Tragic and Bible Motives in Novel

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McMurphy, the tragic hero of One Flew Over the Cuckoo’s Nest, fits a Christ-figure archetype in his roles as a leader, healer, and martyr. The twelve patients with McMurphy are vastly similar to the twelve disciples of Jesus in the Bible. They are all stuck in a controlled community and it is as if they are waiting for a savior to change their lives. In the New Testament, Jesus stands back and reassures his doubtful followers that there would be enough fish to feed everyone from the barren sea.

Jesus indeed finds fish and blesses two small fish and five barley loaves, miraculously feeding five thousand people when they crowd around him to be healed. Some of his healing prowess is shown when he makes blind men see and dumb and deaf men speak. After he performs these miracles, Jesus’ followers become astonished and no longer doubt him. Many of them go on to become bishops and priests to spread his word.

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In the novel, McMurphy leads “the twelve [mental patients] toward the ocean” for the fishing trip that McMurphy arranged in order to learn more about them (203). The Acutes are shocked to find that there are many more fish than expected. The heavy fish that the men catch made it so that “the boat to creaked and pitched all the way back to shore” (213). McMurphy goes on to perform another miracle by encouraging the supposedly dumb and deaf narrator of the story, Chief, to speak again: “and before I realized what I was doing, I told [McMurphy] thank you” (185).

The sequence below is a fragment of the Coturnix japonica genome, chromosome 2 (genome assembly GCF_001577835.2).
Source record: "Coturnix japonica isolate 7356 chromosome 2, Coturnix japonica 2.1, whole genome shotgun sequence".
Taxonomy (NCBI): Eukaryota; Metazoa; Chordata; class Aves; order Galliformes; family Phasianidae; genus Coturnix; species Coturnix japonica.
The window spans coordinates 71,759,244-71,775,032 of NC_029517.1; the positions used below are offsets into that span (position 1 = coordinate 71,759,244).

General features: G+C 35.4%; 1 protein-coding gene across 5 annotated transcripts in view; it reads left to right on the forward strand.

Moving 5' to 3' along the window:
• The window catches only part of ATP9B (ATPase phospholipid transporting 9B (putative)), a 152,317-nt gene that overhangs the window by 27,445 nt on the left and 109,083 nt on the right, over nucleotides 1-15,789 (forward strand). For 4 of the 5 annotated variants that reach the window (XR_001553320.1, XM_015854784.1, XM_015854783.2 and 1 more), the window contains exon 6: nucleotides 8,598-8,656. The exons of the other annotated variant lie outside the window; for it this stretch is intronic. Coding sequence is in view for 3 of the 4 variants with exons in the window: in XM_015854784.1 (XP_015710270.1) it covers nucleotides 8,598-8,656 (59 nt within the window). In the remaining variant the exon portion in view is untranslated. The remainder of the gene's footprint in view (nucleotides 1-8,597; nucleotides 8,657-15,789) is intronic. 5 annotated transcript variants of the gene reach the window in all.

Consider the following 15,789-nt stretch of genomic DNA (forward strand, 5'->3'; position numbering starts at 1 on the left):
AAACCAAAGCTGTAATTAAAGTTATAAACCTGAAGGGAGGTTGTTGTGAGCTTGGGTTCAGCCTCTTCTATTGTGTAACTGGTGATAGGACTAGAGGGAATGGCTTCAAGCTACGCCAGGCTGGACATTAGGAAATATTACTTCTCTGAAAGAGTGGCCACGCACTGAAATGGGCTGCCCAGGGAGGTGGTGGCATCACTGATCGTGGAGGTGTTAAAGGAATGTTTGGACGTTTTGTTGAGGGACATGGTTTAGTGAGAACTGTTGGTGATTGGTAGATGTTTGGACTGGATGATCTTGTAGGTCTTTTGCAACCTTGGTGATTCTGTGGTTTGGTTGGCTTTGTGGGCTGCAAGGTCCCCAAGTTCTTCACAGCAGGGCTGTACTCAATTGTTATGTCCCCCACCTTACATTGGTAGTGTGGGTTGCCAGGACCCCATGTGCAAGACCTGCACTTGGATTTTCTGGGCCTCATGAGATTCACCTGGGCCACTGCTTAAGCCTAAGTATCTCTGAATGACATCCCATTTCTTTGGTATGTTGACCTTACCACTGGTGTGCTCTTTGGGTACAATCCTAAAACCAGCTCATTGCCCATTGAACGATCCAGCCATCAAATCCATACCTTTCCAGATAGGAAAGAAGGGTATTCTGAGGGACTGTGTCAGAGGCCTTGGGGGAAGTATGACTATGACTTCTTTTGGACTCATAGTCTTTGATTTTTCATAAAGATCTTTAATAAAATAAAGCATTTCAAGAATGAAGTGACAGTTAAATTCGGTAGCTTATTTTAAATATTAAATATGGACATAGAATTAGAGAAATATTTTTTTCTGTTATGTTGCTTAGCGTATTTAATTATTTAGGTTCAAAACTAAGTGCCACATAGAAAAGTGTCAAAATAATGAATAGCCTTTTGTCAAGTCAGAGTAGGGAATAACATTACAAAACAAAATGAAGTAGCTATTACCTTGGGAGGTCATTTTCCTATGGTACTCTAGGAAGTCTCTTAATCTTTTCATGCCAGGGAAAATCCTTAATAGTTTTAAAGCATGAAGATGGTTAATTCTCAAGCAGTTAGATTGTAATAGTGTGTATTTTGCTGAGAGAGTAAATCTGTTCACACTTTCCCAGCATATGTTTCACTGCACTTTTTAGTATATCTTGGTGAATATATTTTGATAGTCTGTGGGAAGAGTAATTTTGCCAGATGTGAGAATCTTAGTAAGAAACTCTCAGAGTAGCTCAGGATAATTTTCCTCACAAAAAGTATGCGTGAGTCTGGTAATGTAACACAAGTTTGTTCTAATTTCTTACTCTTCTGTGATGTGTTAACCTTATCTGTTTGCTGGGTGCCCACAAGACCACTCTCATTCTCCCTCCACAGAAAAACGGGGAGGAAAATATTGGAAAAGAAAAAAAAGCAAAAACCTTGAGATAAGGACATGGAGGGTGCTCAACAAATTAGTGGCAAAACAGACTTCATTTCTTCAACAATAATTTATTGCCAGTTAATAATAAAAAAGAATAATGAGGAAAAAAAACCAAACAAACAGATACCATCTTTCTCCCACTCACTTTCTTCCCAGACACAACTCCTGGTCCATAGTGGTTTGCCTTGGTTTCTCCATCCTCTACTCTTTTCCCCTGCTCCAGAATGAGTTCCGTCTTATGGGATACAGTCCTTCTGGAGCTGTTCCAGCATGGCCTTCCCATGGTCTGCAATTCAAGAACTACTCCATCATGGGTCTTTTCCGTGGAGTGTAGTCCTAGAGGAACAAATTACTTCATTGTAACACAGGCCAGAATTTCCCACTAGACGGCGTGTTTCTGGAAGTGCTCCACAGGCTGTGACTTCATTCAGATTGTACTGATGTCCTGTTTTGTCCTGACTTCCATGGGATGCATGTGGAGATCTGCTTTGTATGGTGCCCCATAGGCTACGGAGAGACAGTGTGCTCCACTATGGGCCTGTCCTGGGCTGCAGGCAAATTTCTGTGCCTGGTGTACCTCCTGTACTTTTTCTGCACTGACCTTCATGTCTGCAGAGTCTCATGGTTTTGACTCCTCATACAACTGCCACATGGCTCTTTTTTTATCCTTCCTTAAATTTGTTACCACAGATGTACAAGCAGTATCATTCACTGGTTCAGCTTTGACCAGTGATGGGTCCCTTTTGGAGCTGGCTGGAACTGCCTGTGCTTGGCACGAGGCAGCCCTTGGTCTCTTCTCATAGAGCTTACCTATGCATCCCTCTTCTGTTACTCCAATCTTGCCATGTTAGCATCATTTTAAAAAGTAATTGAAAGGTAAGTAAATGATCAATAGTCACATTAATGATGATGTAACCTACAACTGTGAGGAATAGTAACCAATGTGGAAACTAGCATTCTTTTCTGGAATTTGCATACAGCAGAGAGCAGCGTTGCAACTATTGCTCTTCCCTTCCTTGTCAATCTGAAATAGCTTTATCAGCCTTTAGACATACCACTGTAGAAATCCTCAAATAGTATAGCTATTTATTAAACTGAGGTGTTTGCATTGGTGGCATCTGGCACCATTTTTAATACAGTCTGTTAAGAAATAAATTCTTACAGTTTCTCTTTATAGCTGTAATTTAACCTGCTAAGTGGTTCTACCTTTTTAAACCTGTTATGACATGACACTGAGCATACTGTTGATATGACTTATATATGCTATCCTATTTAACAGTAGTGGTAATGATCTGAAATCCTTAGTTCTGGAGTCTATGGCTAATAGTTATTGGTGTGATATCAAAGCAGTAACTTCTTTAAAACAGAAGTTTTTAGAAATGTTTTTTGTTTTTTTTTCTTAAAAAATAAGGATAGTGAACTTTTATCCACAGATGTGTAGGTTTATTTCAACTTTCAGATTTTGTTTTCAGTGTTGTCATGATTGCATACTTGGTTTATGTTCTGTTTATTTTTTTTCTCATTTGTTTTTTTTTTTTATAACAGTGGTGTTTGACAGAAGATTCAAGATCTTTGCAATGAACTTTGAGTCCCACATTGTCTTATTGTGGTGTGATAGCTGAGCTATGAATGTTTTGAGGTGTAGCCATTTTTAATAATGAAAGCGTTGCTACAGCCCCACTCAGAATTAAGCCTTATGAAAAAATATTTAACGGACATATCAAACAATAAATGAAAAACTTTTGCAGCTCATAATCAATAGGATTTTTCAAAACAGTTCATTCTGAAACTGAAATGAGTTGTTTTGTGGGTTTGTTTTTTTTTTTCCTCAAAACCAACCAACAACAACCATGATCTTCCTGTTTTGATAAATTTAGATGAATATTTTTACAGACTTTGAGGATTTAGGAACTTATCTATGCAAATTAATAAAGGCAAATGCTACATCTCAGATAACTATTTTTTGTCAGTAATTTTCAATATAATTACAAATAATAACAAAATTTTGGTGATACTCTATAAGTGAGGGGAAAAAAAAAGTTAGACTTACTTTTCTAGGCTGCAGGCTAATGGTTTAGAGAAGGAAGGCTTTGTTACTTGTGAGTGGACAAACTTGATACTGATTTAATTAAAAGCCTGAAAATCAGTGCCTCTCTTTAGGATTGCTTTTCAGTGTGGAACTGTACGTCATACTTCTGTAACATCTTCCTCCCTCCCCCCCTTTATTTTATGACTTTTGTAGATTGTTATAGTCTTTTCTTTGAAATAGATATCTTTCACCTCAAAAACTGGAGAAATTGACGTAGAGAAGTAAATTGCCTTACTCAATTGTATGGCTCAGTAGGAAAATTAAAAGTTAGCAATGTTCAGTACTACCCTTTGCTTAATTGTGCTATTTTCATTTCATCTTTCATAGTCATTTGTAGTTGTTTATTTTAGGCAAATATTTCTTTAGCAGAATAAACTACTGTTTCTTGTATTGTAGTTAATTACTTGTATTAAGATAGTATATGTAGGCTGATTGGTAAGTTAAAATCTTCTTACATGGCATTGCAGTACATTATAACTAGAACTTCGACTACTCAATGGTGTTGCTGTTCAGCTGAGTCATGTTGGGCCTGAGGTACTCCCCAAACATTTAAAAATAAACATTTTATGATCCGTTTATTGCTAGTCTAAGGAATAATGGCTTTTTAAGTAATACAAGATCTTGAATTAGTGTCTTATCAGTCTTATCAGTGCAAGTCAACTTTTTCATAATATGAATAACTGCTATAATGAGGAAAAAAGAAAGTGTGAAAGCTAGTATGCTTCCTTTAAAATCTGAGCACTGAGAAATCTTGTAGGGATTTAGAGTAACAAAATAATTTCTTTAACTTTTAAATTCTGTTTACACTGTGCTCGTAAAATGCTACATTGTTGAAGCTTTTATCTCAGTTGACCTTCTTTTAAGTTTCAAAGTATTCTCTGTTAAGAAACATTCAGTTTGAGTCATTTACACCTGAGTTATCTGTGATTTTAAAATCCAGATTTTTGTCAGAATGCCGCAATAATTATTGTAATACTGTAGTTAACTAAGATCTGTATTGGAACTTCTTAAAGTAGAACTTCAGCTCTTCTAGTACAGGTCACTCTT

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Chief starts to change ever since he starts talking as he can better voice his opinions and speak up for himself and the other men in the ward. The mental patients no longer doubt McMurphy, who becomes their leader. McMurphy’s early examples of leadership are hinted at when he invokes a protest against the restriction of television watching.

The Acutes, who are the younger patients who can be fixed, decide to follow McMurphy and they sit “there lined up in front of that blanked-out TV set, watching the gray screen just like we could see the baseball game clear as day, and [Big Nurse] ranting and screaming behind us” (128). Normally the Acutes would be scared to hold any sort of rebellion against someone like the Big Nurse, who controls every aspect of the men’s lives, since they have witnessed the consequences of revolts in the past. However, knowing McMurphy has their back, they boldly turn their backs away from the hospital they call home and face a chance of freedom.

McMurphy and Jesus’ tragic sacrifices share a cause: to die fighting oppression and evil in their societies. The lobotomy he receives and Jesus’ crucifixion are both the sacrifices they chose to make in order to make an impact. McMurphy chooses not to escape because he knows that he is fighting not for himself, but for the other men. Jesus’ sacrifice leads his followers to believe that Jesus died for mankind’s sins. Jesus and McMurphy may be physically gone, but their legacy lives on in their people’s minds.

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Tragic and Bible Motives in Novel. (2022, Jan 13). Retrieved from

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